Read more about employee surveys.
Different roles will naturally have widely differing expectations of how long it should take for new hires to be productive. Existing employee metrics can combine with hire start dates to understand how productivity develops during onboarding.
Consider creating reports on the productivity metrics for teams with new hires in addition to just the new starters themselves. One or more new starters can be a net loss in productivity for their team. Reports help to understand the impact of new hires on their co-workers and how this develops over time.
Recruitment costs and compensation
Reports and dashboards can highlight changes in total recruitment costs over time. They can also drill into the details of the recruitment process to help managers understand and compare costs.
Some costs are specific to individual hires, while others will be shared across recruitment campaigns with multiple starters. Reports help compare planned spend against actual.
Reports can help detect and manage "hidden" recruitment process costs, such as skills assessments and background checks. Understanding the total costs helps support the business case for employee retention initiatives.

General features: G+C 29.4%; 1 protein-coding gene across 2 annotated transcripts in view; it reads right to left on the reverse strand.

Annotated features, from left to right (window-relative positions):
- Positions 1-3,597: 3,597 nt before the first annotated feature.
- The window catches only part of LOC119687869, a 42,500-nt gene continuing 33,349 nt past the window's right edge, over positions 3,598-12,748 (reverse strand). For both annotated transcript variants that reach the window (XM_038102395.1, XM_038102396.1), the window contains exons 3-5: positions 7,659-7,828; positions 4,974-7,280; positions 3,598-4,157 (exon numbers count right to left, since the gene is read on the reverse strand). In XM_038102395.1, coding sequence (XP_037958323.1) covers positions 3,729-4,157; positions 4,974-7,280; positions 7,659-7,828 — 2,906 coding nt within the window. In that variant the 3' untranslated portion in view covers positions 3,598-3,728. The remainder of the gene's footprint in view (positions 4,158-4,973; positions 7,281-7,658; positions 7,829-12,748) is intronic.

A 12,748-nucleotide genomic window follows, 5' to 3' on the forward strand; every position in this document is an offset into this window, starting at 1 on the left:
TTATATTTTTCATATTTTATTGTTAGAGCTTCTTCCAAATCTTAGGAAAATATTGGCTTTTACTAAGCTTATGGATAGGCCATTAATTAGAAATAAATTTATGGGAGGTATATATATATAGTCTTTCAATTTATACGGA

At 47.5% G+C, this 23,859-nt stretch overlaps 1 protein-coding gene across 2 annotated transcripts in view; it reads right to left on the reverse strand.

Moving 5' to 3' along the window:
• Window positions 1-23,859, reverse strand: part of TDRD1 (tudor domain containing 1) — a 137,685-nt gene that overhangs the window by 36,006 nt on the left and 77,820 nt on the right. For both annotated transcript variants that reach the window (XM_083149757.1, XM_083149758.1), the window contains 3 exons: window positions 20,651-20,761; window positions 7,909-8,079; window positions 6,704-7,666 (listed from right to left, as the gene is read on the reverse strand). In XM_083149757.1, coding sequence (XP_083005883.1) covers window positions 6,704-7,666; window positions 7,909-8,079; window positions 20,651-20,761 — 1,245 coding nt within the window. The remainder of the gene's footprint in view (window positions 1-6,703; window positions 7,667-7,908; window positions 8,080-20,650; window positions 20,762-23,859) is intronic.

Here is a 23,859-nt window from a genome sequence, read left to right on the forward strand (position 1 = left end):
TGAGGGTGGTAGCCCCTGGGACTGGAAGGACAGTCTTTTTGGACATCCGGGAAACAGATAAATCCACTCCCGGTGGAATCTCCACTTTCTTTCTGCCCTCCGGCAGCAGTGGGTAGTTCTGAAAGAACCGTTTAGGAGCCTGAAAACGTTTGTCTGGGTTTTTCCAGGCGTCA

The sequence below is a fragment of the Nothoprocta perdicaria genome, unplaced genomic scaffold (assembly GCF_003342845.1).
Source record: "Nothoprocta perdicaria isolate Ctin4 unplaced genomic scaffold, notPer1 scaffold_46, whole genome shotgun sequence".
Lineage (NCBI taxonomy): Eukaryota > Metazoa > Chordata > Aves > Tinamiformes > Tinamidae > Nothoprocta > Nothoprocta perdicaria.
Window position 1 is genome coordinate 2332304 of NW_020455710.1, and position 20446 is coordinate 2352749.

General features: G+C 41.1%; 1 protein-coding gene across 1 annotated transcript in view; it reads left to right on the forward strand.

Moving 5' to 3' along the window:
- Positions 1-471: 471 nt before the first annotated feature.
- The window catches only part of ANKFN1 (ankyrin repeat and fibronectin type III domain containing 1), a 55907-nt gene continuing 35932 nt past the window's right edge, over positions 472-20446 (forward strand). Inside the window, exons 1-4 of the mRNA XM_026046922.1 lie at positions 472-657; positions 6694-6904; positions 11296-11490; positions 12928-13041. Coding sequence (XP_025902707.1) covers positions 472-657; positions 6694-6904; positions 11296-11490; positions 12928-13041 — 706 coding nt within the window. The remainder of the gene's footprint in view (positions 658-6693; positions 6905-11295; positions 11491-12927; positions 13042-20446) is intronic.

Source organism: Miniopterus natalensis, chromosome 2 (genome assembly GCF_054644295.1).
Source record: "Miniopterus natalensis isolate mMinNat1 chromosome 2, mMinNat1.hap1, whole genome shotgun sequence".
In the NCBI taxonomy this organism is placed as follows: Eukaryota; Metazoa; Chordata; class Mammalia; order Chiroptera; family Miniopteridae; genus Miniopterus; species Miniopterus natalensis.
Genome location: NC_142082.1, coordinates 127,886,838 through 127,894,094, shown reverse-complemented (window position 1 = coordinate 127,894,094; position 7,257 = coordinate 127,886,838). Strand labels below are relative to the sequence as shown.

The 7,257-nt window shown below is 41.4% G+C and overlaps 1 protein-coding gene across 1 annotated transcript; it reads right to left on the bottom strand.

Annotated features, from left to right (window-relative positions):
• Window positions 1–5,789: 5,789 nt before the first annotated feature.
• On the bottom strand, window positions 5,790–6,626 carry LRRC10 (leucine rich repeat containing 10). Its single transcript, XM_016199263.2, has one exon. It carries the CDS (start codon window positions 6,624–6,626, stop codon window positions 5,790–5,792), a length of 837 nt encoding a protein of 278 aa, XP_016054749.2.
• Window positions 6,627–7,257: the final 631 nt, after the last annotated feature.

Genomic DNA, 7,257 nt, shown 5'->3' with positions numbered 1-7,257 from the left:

Comparing expected salary costs against plans can help future recruitment planning. Ensure the reports include the total compensation cost.
End of probation review
Hiring success can be measured by analysing the outcome of the probationary period. Compare the rates of probation success (and failure) against the count of new hires. Report designers must decide how to include extensions to probation periods.
Create employee surveys at the end of the probation period. These surveys can solicit feedback from both new starters and hiring managers. Feedback gives insight into the recruitment and onboarding processes. Surveys can also include questions on how they perceive company values and their personal goals. Early surveys often provide some of the most useful employee feedback.
During: Mid-employment metrics
Various staff metrics during employment can create a wide range of reports. If you are not already, consider conducting employee surveys. Both ad hoc surveys and those at regular intervals are useful. Consider gathering feedback from employees after different mid-employment events.
Read more about employee surveys.